Monday, October 2, 2023

Turkey industry shows resilience in face of challenges

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By Joel Brandenberger

Special to Poultry Times

WASHINGTON — Like virtually every other business in the U.S., the turkey industry has had to adapt to the operational realities and shifting consumer demands presented by the COVID-19 pandemic. Every segment of the industry was significantly affected, in most cases dealing with challenges barely imagined even a year earlier.

So, why would we expect Thanksgiving to be any different? Welcome to the first pandemic holiday season in almost everyone’s lifetime.

While so many things may look different, the industry’s commitment to fulfilling our essential mission — delivering safe, healthy protein for consumers — remains the same. As they have throughout the year, families most certainly need food. And, most families have reasons to be thankful, even amidst so much hardship and tragedy.

The turkey industry’s response to the challenges it has faced in 2020 underscored its resiliency, creativity and focus on excellence. National Turkey Federation (NTF) members have had to innovate on an almost continual basis to protect workers on the job and to keep feed moving to farms, turkeys to processing and finished product to consumers, all while continuing to adhere to new and existing government regulations and industry best practices. They’ve met surging retail demand for protein and they have worked to keep their foodservice partners afloat during an incredibly difficult time for restaurants.

The industry’s resilience has been impressive, and it provides a glimpse into where we go next.

Responding to the challenges

From our current vantage point, it may be a little hard to remember just how chaotic March and April were. NTF, its members, customers and the government all were trying to find the way to move forward safely as the pandemic unfolded. Almost every day brought a new challenge, and even though we write this in the midst of a very contentious election season, the cooperation between the Administration, Congress and the regulated (at least on matters of food production) in those early days would have made the founders proud.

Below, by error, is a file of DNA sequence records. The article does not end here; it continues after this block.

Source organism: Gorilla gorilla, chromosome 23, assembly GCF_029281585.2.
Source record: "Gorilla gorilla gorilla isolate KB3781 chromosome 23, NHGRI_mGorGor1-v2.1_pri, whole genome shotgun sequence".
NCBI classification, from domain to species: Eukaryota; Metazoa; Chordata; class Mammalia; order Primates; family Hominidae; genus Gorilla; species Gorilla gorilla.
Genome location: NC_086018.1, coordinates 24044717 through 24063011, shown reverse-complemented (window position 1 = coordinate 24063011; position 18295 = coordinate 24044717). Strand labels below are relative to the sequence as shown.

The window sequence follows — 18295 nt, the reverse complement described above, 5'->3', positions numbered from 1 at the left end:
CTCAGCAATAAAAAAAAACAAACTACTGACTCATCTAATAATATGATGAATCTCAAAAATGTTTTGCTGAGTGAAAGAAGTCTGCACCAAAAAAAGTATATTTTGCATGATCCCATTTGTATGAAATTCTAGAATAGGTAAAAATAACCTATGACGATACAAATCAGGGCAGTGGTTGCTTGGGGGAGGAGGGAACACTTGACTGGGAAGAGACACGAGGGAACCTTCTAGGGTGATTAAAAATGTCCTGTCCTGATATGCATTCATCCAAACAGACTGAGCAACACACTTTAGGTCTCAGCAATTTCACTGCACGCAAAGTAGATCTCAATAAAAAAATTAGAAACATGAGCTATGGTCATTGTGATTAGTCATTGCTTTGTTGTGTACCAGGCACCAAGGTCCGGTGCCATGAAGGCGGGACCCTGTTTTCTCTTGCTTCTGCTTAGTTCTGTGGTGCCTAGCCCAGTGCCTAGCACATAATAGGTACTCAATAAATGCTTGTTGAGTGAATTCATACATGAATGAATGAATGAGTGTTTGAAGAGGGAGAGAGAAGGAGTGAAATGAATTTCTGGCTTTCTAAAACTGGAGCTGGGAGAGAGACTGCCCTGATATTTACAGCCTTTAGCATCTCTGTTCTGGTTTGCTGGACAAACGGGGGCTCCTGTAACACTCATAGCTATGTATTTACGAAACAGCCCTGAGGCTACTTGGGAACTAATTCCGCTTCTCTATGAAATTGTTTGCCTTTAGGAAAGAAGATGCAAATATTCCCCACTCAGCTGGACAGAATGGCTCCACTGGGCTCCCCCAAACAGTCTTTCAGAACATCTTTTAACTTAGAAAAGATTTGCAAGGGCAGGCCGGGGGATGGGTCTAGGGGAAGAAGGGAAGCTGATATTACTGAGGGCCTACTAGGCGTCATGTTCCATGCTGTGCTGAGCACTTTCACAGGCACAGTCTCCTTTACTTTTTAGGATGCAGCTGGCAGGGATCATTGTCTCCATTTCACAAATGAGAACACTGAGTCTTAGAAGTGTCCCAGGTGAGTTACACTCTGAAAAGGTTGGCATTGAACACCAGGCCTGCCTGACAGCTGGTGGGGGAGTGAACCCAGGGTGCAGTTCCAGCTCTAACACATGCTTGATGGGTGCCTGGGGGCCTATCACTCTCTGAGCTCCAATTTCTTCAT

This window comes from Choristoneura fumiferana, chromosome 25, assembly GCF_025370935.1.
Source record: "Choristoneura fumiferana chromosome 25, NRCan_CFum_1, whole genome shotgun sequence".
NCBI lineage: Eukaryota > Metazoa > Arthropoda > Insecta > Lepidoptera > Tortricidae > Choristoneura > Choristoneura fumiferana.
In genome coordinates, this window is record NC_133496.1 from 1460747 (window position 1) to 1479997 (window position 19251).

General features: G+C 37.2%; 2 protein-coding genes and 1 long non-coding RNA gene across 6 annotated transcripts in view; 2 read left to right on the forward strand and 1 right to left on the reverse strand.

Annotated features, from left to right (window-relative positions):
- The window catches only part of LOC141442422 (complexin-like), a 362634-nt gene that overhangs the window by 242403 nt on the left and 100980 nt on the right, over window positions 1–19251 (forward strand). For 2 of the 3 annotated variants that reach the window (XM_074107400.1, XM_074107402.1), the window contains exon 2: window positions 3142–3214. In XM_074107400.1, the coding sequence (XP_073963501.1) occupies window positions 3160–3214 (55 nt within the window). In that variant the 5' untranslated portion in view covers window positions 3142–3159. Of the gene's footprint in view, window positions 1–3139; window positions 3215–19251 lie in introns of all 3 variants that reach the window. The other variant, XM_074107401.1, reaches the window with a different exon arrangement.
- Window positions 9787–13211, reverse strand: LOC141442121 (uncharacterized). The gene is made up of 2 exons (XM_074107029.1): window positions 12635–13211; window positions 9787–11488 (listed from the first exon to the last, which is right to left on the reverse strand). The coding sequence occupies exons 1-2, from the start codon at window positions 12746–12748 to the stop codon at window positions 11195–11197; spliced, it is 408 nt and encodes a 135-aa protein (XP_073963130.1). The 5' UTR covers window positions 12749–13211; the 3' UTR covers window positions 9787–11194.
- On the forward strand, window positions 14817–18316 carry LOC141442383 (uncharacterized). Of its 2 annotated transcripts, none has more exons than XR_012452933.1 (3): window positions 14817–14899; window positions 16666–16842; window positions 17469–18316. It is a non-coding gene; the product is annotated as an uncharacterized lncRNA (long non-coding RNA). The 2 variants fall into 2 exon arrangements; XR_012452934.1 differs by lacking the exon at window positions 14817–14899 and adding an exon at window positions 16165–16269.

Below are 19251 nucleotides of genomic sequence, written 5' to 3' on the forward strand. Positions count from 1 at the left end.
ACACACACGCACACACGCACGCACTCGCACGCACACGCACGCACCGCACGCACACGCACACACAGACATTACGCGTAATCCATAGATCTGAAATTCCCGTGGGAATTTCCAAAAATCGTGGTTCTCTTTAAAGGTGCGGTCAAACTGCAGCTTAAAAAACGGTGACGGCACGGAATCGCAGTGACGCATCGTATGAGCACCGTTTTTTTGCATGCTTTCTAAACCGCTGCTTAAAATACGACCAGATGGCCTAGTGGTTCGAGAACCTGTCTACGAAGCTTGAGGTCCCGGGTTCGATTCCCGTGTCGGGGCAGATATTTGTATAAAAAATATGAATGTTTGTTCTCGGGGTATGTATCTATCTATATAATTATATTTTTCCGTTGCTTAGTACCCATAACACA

A series of regulatory actions taken at the outset of the pandemic helped ensure turkey production was considered an essential industry, allow for uninterrupted transportation of feed, animals and finished products and redirect foodservice products to retail where possible. NTF also worked with federal regulators to be certain plants had the clear guidelines and standards needed to remain operational while protecting workers. And, while we welcomed President Trump’s April decision to issue an executive order authorizing use of the Defense Production Act (DPA) in order to keep plants open, the reality is the DPA never had to be formally invoked. Its mere presence fostered a new spirit of cooperation between federal, state and local health officials.

In September, USDA’s second round of the Coronavirus Food Assistance Program (CFAP 2) extended eligibility for federal assistance to independent turkey producers. The expansion of this program to include turkey was in response to outreach efforts across the industry to highlight the challenges COVID-19 market disruptions and subsequent foodservice losses have presented for independent turkey producers.

NTF continues to work with lawmakers and USDA to see the turkey industry is compensated for its COVID-related losses in the same manner as other industries.

Even with just a few weeks left in the year, no one knows how the rest of 2020 will play out. But it is clear that disruptions to foodservice have been significant and will continue to have an impact on the turkey industry as we look towards 2021.